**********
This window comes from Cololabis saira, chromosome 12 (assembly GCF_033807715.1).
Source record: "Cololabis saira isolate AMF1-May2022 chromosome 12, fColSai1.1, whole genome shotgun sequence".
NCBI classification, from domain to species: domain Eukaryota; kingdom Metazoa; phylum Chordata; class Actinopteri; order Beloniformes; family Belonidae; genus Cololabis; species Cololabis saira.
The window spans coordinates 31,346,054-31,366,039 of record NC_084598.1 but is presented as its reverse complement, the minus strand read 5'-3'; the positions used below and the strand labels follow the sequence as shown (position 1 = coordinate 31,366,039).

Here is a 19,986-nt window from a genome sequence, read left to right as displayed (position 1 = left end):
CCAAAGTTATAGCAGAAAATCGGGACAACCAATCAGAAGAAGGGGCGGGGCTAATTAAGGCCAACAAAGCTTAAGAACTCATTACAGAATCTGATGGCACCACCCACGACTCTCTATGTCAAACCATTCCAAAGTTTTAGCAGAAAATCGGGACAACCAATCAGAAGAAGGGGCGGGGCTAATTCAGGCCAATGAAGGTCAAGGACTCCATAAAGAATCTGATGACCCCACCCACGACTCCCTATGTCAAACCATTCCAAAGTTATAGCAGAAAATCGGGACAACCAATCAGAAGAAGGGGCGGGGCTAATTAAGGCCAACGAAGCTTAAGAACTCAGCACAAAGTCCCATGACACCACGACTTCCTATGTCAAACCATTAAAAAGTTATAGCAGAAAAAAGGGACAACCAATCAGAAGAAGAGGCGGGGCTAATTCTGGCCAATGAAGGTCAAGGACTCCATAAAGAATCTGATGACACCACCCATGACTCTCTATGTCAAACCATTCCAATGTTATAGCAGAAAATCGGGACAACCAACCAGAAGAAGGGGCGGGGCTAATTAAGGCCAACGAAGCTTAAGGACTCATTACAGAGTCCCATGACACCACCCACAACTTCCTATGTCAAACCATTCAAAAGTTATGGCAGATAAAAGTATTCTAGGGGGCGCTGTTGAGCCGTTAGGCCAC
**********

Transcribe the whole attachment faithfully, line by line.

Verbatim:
This window comes from Cololabis saira, chromosome 12 (assembly GCF_033807715.1).
Source record: "Cololabis saira isolate AMF1-May2022 chromosome 12, fColSai1.1, whole genome shotgun sequence".
NCBI classification, from domain to species: domain Eukaryota; kingdom Metazoa; phylum Chordata; class Actinopteri; order Beloniformes; family Belonidae; genus Cololabis; species Cololabis saira.
The window spans coordinates 31,346,054-31,366,039 of record NC_084598.1 but is presented as its reverse complement, the minus strand read 5'-3'; the positions used below and the strand labels follow the sequence as shown (position 1 = coordinate 31,366,039).

Here is a 19,986-nt window from a genome sequence, read left to right as displayed (position 1 = left end):
CCAAAGTTATAGCAGAAAATCGGGACAACCAATCAGAAGAAGGGGCGGGGCTAATTAAGGCCAACAAAGCTTAAGAACTCATTACAGAATCTGATGGCACCACCCACGACTCTCTATGTCAAACCATTCCAAAGTTTTAGCAGAAAATCGGGACAACCAATCAGAAGAAGGGGCGGGGCTAATTCAGGCCAATGAAGGTCAAGGACTCCATAAAGAATCTGATGACCCCACCCACGACTCCCTATGTCAAACCATTCCAAAGTTATAGCAGAAAATCGGGACAACCAATCAGAAGAAGGGGCGGGGCTAATTAAGGCCAACGAAGCTTAAGAACTCAGCACAAAGTCCCATGACACCACGACTTCCTATGTCAAACCATTAAAAAGTTATAGCAGAAAAAAGGGACAACCAATCAGAAGAAGAGGCGGGGCTAATTCTGGCCAATGAAGGTCAAGGACTCCATAAAGAATCTGATGACACCACCCATGACTCTCTATGTCAAACCATTCCAATGTTATAGCAGAAAATCGGGACAACCAACCAGAAGAAGGGGCGGGGCTAATTAAGGCCAACGAAGCTTAAGGACTCATTACAGAGTCCCATGACACCACCCACAACTTCCTATGTCAAACCATTCAAAAGTTATGGCAGATAAAAGTATTCTAGGGGGCGCTGTTGAGCCGTTAGGCCAC